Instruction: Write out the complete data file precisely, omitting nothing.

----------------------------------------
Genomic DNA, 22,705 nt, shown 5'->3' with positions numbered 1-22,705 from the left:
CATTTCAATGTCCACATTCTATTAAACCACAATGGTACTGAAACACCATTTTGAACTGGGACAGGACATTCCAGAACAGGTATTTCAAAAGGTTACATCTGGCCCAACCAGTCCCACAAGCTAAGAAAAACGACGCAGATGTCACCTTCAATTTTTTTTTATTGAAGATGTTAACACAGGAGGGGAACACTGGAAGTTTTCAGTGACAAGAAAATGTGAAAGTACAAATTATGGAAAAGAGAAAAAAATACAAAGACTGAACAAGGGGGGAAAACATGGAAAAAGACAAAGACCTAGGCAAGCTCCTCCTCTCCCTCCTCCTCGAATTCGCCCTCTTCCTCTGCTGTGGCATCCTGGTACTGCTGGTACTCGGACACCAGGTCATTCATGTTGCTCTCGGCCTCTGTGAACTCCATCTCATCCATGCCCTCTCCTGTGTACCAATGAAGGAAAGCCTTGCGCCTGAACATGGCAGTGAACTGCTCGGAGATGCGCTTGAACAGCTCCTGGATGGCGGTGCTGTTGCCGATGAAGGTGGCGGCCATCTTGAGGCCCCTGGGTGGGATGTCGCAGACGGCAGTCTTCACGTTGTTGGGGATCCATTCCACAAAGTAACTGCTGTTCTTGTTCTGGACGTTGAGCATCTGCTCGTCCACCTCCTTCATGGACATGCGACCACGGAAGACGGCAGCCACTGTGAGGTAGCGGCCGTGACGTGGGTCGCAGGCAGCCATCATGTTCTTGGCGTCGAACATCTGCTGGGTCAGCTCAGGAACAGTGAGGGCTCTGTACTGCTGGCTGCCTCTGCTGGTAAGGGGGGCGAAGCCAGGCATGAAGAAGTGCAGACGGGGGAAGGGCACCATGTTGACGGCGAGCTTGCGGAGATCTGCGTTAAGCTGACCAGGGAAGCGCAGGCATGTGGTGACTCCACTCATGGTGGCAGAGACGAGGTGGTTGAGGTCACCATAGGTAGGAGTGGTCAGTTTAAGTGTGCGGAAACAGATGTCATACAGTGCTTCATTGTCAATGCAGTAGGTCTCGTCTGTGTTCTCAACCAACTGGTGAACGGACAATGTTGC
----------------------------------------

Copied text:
Genomic DNA, 22,705 nt, shown 5'->3' with positions numbered 1-22,705 from the left:
CATTTCAATGTCCACATTCTATTAAACCACAATGGTACTGAAACACCATTTTGAACTGGGACAGGACATTCCAGAACAGGTATTTCAAAAGGTTACATCTGGCCCAACCAGTCCCACAAGCTAAGAAAAACGACGCAGATGTCACCTTCAATTTTTTTTTATTGAAGATGTTAACACAGGAGGGGAACACTGGAAGTTTTCAGTGACAAGAAAATGTGAAAGTACAAATTATGGAAAAGAGAAAAAAATACAAAGACTGAACAAGGGGGGAAAACATGGAAAAAGACAAAGACCTAGGCAAGCTCCTCCTCTCCCTCCTCCTCGAATTCGCCCTCTTCCTCTGCTGTGGCATCCTGGTACTGCTGGTACTCGGACACCAGGTCATTCATGTTGCTCTCGGCCTCTGTGAACTCCATCTCATCCATGCCCTCTCCTGTGTACCAATGAAGGAAAGCCTTGCGCCTGAACATGGCAGTGAACTGCTCGGAGATGCGCTTGAACAGCTCCTGGATGGCGGTGCTGTTGCCGATGAAGGTGGCGGCCATCTTGAGGCCCCTGGGTGGGATGTCGCAGACGGCAGTCTTCACGTTGTTGGGGATCCATTCCACAAAGTAACTGCTGTTCTTGTTCTGGACGTTGAGCATCTGCTCGTCCACCTCCTTCATGGACATGCGACCACGGAAGACGGCAGCCACTGTGAGGTAGCGGCCGTGACGTGGGTCGCAGGCAGCCATCATGTTCTTGGCGTCGAACATCTGCTGGGTCAGCTCAGGAACAGTGAGGGCTCTGTACTGCTGGCTGCCTCTGCTGGTAAGGGGGGCGAAGCCAGGCATGAAGAAGTGCAGACGGGGGAAGGGCACCATGTTGACGGCGAGCTTGCGGAGATCTGCGTTAAGCTGACCAGGGAAGCGCAGGCATGTGGTGACTCCACTCATGGTGGCAGAGACGAGGTGGTTGAGGTCACCATAGGTAGGAGTGGTCAGTTTAAGTGTGCGGAAACAGATGTCATACAGTGCTTCATTGTCAATGCAGTAGGTCTCGTCTGTGTTCTCAACCAACTGGTGAACGGACAATGTTGC